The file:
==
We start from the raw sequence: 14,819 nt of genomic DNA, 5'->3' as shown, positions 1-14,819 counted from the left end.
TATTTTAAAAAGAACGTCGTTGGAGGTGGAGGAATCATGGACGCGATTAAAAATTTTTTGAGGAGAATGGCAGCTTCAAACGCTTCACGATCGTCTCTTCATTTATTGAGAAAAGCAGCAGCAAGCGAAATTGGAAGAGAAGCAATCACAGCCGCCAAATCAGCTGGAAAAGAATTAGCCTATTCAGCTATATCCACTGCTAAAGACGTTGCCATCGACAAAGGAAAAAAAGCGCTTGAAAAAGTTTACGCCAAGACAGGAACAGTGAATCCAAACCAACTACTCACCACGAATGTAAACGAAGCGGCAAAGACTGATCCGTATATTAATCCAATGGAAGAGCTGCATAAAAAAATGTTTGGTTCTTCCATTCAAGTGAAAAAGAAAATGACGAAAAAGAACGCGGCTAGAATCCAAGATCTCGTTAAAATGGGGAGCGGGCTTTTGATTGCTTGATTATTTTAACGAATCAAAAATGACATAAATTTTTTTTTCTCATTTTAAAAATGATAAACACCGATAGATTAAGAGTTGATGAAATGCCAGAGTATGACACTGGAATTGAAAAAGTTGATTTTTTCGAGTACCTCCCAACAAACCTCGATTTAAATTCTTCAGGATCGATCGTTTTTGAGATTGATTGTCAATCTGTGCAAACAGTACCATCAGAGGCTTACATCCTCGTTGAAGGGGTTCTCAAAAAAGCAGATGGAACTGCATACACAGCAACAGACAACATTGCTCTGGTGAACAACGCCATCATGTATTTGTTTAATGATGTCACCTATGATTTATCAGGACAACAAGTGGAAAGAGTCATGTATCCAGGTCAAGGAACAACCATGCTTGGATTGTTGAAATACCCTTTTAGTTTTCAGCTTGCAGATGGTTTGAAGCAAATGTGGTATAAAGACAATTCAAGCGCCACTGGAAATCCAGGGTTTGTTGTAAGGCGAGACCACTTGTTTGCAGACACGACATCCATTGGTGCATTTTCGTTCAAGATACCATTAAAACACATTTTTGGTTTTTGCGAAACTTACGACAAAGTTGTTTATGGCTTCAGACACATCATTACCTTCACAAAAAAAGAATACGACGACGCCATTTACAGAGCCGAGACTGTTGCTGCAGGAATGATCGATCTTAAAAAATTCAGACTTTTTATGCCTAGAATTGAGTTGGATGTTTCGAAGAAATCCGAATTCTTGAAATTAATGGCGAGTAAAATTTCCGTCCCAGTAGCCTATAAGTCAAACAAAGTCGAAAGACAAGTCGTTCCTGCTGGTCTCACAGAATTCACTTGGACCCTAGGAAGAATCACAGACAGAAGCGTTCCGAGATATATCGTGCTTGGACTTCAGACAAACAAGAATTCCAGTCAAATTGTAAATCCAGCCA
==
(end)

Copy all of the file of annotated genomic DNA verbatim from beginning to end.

We start from the raw sequence: 14,819 nt of genomic DNA, 5'->3' as shown, positions 1-14,819 counted from the left end.
TATTTTAAAAAGAACGTCGTTGGAGGTGGAGGAATCATGGACGCGATTAAAAATTTTTTGAGGAGAATGGCAGCTTCAAACGCTTCACGATCGTCTCTTCATTTATTGAGAAAAGCAGCAGCAAGCGAAATTGGAAGAGAAGCAATCACAGCCGCCAAATCAGCTGGAAAAGAATTAGCCTATTCAGCTATATCCACTGCTAAAGACGTTGCCATCGACAAAGGAAAAAAAGCGCTTGAAAAAGTTTACGCCAAGACAGGAACAGTGAATCCAAACCAACTACTCACCACGAATGTAAACGAAGCGGCAAAGACTGATCCGTATATTAATCCAATGGAAGAGCTGCATAAAAAAATGTTTGGTTCTTCCATTCAAGTGAAAAAGAAAATGACGAAAAAGAACGCGGCTAGAATCCAAGATCTCGTTAAAATGGGGAGCGGGCTTTTGATTGCTTGATTATTTTAACGAATCAAAAATGACATAAATTTTTTTTTCTCATTTTAAAAATGATAAACACCGATAGATTAAGAGTTGATGAAATGCCAGAGTATGACACTGGAATTGAAAAAGTTGATTTTTTCGAGTACCTCCCAACAAACCTCGATTTAAATTCTTCAGGATCGATCGTTTTTGAGATTGATTGTCAATCTGTGCAAACAGTACCATCAGAGGCTTACATCCTCGTTGAAGGGGTTCTCAAAAAAGCAGATGGAACTGCATACACAGCAACAGACAACATTGCTCTGGTGAACAACGCCATCATGTATTTGTTTAATGATGTCACCTATGATTTATCAGGACAACAAGTGGAAAGAGTCATGTATCCAGGTCAAGGAACAACCATGCTTGGATTGTTGAAATACCCTTTTAGTTTTCAGCTTGCAGATGGTTTGAAGCAAATGTGGTATAAAGACAATTCAAGCGCCACTGGAAATCCAGGGTTTGTTGTAAGGCGAGACCACTTGTTTGCAGACACGACATCCATTGGTGCATTTTCGTTCAAGATACCATTAAAACACATTTTTGGTTTTTGCGAAACTTACGACAAAGTTGTTTATGGCTTCAGACACATCATTACCTTCACAAAAAAAGAATACGACGACGCCATTTACAGAGCCGAGACTGTTGCTGCAGGAATGATCGATCTTAAAAAATTCAGACTTTTTATGCCTAGAATTGAGTTGGATGTTTCGAAGAAATCCGAATTCTTGAAATTAATGGCGAGTAAAATTTCCGTCCCAGTAGCCTATAAGTCAAACAAAGTCGAAAGACAAGTCGTTCCTGCTGGTCTCACAGAATTCACTTGGACCCTAGGAAGAATCACAGACAGAAGCGTTCCGAGATATATCGTGCTTGGACTTCAGACAAACAAGAATTCCAGTCAAATTGTAAATCCAGCCA